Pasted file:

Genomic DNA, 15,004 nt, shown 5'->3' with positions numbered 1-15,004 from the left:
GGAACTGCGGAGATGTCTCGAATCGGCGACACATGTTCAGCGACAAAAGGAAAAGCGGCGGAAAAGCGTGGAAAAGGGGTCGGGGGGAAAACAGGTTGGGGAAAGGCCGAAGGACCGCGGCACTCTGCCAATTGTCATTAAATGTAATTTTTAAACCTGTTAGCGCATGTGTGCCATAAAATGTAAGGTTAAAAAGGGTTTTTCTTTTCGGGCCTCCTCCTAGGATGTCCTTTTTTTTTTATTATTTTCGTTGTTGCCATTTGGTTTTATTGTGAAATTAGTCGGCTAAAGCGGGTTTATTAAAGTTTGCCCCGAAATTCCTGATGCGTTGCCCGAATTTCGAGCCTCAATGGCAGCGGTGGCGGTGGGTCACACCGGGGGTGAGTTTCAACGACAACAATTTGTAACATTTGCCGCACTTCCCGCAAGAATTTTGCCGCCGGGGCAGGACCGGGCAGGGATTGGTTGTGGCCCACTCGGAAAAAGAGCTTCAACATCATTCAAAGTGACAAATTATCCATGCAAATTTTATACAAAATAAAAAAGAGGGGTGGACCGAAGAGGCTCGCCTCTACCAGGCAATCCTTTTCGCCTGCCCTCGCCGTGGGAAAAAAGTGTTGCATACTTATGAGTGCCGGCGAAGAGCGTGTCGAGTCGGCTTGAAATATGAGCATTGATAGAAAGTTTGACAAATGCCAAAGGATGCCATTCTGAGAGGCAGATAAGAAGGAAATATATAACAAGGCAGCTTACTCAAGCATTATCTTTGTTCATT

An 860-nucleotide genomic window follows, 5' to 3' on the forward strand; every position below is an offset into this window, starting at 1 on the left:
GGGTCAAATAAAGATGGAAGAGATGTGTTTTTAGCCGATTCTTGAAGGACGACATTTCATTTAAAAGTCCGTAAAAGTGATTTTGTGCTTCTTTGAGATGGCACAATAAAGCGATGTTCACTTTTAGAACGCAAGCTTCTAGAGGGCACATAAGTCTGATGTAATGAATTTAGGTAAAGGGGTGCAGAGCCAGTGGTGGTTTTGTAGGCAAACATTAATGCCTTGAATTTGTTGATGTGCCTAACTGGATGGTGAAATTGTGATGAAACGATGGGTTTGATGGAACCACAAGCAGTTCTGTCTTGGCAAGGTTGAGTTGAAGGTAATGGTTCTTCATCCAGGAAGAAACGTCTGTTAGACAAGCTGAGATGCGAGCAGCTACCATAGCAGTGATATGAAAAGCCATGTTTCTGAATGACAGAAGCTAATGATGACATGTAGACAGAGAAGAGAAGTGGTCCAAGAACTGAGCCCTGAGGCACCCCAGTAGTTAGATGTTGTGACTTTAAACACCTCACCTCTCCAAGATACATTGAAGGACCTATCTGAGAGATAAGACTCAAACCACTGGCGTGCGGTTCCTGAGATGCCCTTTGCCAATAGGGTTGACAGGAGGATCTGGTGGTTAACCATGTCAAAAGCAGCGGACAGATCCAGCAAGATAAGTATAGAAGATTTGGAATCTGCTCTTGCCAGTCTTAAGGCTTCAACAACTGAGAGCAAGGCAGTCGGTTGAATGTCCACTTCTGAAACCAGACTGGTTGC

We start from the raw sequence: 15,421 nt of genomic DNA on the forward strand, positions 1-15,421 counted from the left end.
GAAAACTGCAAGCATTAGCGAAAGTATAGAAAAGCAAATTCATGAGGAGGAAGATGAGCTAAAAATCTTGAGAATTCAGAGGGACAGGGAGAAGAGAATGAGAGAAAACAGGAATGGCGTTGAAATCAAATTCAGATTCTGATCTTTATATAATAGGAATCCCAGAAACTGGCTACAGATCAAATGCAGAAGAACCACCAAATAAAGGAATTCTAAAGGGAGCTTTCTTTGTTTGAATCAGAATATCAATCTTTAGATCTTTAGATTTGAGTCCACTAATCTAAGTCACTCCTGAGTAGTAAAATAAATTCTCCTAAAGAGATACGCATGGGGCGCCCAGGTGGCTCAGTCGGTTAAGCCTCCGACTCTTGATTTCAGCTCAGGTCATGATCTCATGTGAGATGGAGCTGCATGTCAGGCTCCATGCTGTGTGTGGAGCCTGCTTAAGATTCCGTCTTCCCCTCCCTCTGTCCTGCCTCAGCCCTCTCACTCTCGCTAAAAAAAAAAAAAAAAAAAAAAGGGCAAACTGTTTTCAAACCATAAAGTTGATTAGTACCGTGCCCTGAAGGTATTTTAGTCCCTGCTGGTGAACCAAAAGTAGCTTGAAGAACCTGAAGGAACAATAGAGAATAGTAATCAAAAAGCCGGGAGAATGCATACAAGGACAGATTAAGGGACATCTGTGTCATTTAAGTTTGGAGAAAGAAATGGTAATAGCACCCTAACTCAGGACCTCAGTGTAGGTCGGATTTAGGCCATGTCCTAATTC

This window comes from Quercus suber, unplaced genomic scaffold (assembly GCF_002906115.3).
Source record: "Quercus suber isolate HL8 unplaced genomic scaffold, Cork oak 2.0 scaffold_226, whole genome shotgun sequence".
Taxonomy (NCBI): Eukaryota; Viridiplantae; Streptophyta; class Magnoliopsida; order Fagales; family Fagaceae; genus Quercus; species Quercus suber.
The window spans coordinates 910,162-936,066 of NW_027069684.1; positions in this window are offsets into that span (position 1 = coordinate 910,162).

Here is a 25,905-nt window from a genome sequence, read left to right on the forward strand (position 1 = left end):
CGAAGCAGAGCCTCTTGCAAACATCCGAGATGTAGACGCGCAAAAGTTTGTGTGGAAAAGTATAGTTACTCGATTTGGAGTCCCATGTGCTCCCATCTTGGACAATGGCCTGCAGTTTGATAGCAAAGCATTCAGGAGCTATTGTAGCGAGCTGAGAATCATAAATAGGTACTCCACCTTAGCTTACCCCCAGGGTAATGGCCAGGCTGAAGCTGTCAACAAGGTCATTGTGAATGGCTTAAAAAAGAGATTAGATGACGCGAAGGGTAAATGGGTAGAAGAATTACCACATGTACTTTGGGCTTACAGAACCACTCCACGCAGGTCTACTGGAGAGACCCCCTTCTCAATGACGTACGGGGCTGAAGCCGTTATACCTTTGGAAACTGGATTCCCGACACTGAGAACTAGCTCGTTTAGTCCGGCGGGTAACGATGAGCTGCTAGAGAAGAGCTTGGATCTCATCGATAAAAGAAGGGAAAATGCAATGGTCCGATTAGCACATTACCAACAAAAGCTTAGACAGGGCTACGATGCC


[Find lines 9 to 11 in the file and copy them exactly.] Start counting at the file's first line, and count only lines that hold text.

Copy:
Taxonomy (NCBI): Eukaryota; Viridiplantae; Streptophyta; class Magnoliopsida; order Fagales; family Fagaceae; genus Quercus; species Quercus suber.
The window spans coordinates 910,162-936,066 of NW_027069684.1; positions in this window are offsets into that span (position 1 = coordinate 910,162).

Here is a 25,905-nt window from a genome sequence, read left to right on the forward strand (position 1 = left end):